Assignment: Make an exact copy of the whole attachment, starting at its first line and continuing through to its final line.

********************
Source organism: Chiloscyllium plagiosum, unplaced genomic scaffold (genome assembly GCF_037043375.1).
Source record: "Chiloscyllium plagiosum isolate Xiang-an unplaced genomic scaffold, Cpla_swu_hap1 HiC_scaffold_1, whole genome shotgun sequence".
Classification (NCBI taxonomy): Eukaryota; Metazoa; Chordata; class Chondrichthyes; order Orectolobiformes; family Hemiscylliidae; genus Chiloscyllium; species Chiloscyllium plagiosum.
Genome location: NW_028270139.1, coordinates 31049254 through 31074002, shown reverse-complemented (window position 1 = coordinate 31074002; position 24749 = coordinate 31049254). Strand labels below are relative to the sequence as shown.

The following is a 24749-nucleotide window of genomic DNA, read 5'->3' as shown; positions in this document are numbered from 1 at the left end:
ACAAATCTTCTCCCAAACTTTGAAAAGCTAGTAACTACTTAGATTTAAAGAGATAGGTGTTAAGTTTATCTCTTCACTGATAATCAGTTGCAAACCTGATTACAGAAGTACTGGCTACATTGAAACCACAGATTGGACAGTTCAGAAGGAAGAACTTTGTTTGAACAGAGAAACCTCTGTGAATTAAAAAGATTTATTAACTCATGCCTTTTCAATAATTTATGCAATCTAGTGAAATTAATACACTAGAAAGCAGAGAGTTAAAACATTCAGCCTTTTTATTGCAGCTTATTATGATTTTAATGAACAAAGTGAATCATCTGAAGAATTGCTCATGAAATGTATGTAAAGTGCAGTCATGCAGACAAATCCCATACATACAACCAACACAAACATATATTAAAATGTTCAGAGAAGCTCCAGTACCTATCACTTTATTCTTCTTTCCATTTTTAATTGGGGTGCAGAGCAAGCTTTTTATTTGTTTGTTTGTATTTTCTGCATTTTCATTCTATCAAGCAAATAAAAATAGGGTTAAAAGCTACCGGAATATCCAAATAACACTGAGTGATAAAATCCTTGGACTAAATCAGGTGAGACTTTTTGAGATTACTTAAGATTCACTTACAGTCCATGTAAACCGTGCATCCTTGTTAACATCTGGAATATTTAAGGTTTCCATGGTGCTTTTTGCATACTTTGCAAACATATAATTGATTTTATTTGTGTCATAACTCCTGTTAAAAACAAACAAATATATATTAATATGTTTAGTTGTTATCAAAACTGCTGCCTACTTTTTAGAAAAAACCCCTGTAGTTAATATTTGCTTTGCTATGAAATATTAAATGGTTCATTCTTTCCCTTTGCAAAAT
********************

Source organism: Chiloscyllium plagiosum, unplaced genomic scaffold (genome assembly GCF_037043375.1).
Source record: "Chiloscyllium plagiosum isolate Xiang-an unplaced genomic scaffold, Cpla_swu_hap1 HiC_scaffold_1, whole genome shotgun sequence".
Classification (NCBI taxonomy): Eukaryota; Metazoa; Chordata; class Chondrichthyes; order Orectolobiformes; family Hemiscylliidae; genus Chiloscyllium; species Chiloscyllium plagiosum.
Genome location: NW_028270139.1, coordinates 31049254 through 31074002, shown reverse-complemented (window position 1 = coordinate 31074002; position 24749 = coordinate 31049254). Strand labels below are relative to the sequence as shown.

The following is a 24749-nucleotide window of genomic DNA, read 5'->3' as shown; positions in this document are numbered from 1 at the left end:
ACAAATCTTCTCCCAAACTTTGAAAAGCTAGTAACTACTTAGATTTAAAGAGATAGGTGTTAAGTTTATCTCTTCACTGATAATCAGTTGCAAACCTGATTACAGAAGTACTGGCTACATTGAAACCACAGATTGGACAGTTCAGAAGGAAGAACTTTGTTTGAACAGAGAAACCTCTGTGAATTAAAAAGATTTATTAACTCATGCCTTTTCAATAATTTATGCAATCTAGTGAAATTAATACACTAGAAAGCAGAGAGTTAAAACATTCAGCCTTTTTATTGCAGCTTATTATGATTTTAATGAACAAAGTGAATCATCTGAAGAATTGCTCATGAAATGTATGTAAAGTGCAGTCATGCAGACAAATCCCATACATACAACCAACACAAACATATATTAAAATGTTCAGAGAAGCTCCAGTACCTATCACTTTATTCTTCTTTCCATTTTTAATTGGGGTGCAGAGCAAGCTTTTTATTTGTTTGTTTGTATTTTCTGCATTTTCATTCTATCAAGCAAATAAAAATAGGGTTAAAAGCTACCGGAATATCCAAATAACACTGAGTGATAAAATCCTTGGACTAAATCAGGTGAGACTTTTTGAGATTACTTAAGATTCACTTACAGTCCATGTAAACCGTGCATCCTTGTTAACATCTGGAATATTTAAGGTTTCCATGGTGCTTTTTGCATACTTTGCAAACATATAATTGATTTTATTTGTGTCATAACTCCTGTTAAAAACAAACAAATATATATTAATATGTTTAGTTGTTATCAAAACTGCTGCCTACTTTTTAGAAAAAACCCCTGTAGTTAATATTTGCTTTGCTATGAAATATTAAATGGTTCATTCTTTCCCTTTGCAAAAT